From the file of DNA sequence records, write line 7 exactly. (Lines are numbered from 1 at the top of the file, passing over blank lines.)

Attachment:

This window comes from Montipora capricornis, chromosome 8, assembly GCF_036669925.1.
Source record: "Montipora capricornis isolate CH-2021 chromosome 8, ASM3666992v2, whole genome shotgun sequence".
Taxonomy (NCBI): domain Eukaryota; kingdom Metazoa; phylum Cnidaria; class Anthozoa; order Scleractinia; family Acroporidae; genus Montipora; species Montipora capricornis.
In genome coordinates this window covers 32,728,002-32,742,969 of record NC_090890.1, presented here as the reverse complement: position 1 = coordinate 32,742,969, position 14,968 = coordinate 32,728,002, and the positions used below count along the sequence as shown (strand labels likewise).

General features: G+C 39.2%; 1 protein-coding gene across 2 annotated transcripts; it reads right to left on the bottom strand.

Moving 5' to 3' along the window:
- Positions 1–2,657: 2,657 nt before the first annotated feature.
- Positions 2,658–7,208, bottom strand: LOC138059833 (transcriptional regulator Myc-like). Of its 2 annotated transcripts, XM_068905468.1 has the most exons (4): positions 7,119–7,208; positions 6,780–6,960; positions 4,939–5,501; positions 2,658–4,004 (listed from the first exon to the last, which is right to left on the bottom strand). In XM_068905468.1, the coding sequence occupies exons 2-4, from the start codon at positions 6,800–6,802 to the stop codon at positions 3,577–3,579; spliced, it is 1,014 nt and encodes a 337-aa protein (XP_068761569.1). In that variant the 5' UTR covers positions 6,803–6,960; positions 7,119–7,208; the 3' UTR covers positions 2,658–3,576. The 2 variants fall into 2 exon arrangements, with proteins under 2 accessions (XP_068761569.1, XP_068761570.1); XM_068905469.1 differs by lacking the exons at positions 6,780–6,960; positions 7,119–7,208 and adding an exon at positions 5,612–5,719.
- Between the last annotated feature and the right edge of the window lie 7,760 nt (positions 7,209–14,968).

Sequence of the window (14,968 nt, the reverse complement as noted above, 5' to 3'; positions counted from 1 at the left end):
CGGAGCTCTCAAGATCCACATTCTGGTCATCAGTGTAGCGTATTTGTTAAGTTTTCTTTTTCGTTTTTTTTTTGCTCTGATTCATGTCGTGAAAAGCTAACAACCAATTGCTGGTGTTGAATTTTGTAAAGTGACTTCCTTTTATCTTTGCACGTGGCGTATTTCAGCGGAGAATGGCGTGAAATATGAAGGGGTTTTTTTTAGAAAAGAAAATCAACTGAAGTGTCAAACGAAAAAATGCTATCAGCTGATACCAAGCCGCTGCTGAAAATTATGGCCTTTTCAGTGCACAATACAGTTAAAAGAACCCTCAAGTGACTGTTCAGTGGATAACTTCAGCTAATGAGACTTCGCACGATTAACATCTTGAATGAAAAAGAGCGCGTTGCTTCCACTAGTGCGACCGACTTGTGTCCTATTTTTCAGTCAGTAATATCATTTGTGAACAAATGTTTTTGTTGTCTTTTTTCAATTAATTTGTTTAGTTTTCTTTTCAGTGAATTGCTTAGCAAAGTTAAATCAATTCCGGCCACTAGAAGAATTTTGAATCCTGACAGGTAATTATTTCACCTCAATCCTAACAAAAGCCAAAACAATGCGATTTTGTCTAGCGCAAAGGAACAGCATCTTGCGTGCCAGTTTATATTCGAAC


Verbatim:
- Positions 1–2,657: 2,657 nt before the first annotated feature.